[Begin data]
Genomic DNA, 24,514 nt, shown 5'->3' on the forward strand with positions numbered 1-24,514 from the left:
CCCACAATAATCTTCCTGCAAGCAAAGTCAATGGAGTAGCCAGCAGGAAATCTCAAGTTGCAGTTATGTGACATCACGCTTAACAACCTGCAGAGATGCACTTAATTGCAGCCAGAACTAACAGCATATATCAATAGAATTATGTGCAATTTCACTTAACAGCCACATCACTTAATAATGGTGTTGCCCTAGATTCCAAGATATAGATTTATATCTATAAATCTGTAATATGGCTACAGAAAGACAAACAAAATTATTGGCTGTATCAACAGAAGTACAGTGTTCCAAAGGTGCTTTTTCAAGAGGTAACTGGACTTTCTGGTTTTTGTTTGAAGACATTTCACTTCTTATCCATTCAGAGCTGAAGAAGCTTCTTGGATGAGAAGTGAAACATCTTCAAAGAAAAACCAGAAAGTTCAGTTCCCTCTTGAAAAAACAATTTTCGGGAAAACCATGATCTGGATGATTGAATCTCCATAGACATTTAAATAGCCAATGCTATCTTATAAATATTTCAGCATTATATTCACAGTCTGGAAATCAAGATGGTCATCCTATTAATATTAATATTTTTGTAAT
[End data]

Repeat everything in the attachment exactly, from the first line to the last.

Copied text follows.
Genomic DNA, 24,514 nt, shown 5'->3' on the forward strand with positions numbered 1-24,514 from the left:
CCCACAATAATCTTCCTGCAAGCAAAGTCAATGGAGTAGCCAGCAGGAAATCTCAAGTTGCAGTTATGTGACATCACGCTTAACAACCTGCAGAGATGCACTTAATTGCAGCCAGAACTAACAGCATATATCAATAGAATTATGTGCAATTTCACTTAACAGCCACATCACTTAATAATGGTGTTGCCCTAGATTCCAAGATATAGATTTATATCTATAAATCTGTAATATGGCTACAGAAAGACAAACAAAATTATTGGCTGTATCAACAGAAGTACAGTGTTCCAAAGGTGCTTTTTCAAGAGGTAACTGGACTTTCTGGTTTTTGTTTGAAGACATTTCACTTCTTATCCATTCAGAGCTGAAGAAGCTTCTTGGATGAGAAGTGAAACATCTTCAAAGAAAAACCAGAAAGTTCAGTTCCCTCTTGAAAAAACAATTTTCGGGAAAACCATGATCTGGATGATTGAATCTCCATAGACATTTAAATAGCCAATGCTATCTTATAAATATTTCAGCATTATATTCACAGTCTGGAAATCAAGATGGTCATCCTATTAATATTAATATTTTTGTAAT